Berlin Adopts EDU Financing Policy

BERLIN- In spite of mixed opinions among officials, the Berlin Town Council this week approved a new EDU financing policy.

On Monday, the council voted 4-1 to approve a resolution establishing a formal EDU (equivalent dwelling unit) financing policy. It will permit the town to finance EDU charges for projects requiring fewer than five EDUs.

“We’re trying to encourage the smaller projects which, frankly, are quite compatible with our community,” said Mayor Gee Williams.

While the town has agreed to finance EDU charges in the past, the resolution considered Monday formally outlines the process. It states that property owners may ask to finance up to five EDUs per project over a period of up to five years with an annual financing charge of three percent. The resolution gives applicants whose requests to finance are denied the opportunity to have the mayor and council review that decision.

“The mayor and council from time to time have approved requests from individuals interested in financing EDUs,” Town Administrator Laura Allen said. “What this policy does is codify that practice and reinforce your preference to finance EDUs for smaller projects.”

She said staff recommended adoption of the policy to make sure all financing situations were handled the same.

“The goal of this is to ensure consistent application of the policy across all requests,” she said.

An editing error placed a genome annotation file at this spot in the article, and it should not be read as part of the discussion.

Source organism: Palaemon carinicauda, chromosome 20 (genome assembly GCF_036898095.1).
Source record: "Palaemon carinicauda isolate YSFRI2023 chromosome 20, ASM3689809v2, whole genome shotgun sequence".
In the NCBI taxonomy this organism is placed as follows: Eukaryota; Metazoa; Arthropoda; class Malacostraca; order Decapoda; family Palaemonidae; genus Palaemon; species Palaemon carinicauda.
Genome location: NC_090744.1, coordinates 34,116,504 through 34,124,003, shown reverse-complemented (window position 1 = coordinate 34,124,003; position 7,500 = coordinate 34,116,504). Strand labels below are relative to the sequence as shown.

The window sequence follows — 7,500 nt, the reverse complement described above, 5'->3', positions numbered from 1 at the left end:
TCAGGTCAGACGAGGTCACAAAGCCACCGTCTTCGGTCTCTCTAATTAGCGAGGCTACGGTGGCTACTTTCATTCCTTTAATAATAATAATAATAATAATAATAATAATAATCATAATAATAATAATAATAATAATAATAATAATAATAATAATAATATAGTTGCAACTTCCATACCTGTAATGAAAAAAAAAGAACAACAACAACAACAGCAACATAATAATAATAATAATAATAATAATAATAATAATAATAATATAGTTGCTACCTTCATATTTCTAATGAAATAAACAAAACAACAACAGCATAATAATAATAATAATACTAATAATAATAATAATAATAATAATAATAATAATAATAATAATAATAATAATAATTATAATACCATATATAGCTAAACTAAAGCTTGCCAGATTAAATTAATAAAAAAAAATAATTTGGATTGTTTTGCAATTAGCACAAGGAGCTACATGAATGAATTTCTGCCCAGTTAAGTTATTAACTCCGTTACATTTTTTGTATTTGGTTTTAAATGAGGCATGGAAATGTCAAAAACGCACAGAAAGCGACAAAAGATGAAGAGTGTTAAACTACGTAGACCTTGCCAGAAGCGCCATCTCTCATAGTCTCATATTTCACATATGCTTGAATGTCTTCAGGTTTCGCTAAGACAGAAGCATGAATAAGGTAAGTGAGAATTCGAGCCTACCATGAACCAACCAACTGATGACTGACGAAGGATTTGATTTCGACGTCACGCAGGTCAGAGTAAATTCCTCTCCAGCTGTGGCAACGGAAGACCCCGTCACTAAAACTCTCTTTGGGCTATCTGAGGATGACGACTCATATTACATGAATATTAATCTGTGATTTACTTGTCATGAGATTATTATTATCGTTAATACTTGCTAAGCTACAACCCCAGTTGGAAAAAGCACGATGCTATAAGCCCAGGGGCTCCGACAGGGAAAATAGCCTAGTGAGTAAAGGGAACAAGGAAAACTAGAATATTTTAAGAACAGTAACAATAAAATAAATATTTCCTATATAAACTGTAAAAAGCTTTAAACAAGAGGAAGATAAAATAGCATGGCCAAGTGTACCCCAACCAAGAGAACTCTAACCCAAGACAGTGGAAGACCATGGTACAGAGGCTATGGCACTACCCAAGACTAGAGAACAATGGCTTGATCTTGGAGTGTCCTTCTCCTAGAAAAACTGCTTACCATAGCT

Williams pointed out that the policy was also geared toward small projects because those suited the town. He said that, in general, small projects were often harder for developers to finance.

“This evens the playing field a bit,” he said.

Councilman Zack Tyndall questioned the three-percent financing charge. Allen explained that if the town wasn’t financing the EDUs, a property owner would go to a bank, where they’d also face financing charges.

“In the interest of protecting the town, it makes sense to cover the administrative cost,” she said.

Tyndall suggested using the prime rate charged by banks rather than setting the rate at three percent. Allen said a flat rate was easier for town employees to work with. Councilman Troy Purnell asked why the resolution defined small projects as those requiring fewer than five EDUs.

“The idea was to encourage small projects,” Allen replied. “I have some professional hesitation with the town financing EDUs for large developers.”

Purnell, a developer himself, disagreed.

“It’s an arbitrary number,” he said. “I don’t see the reason for limiting it to a number.”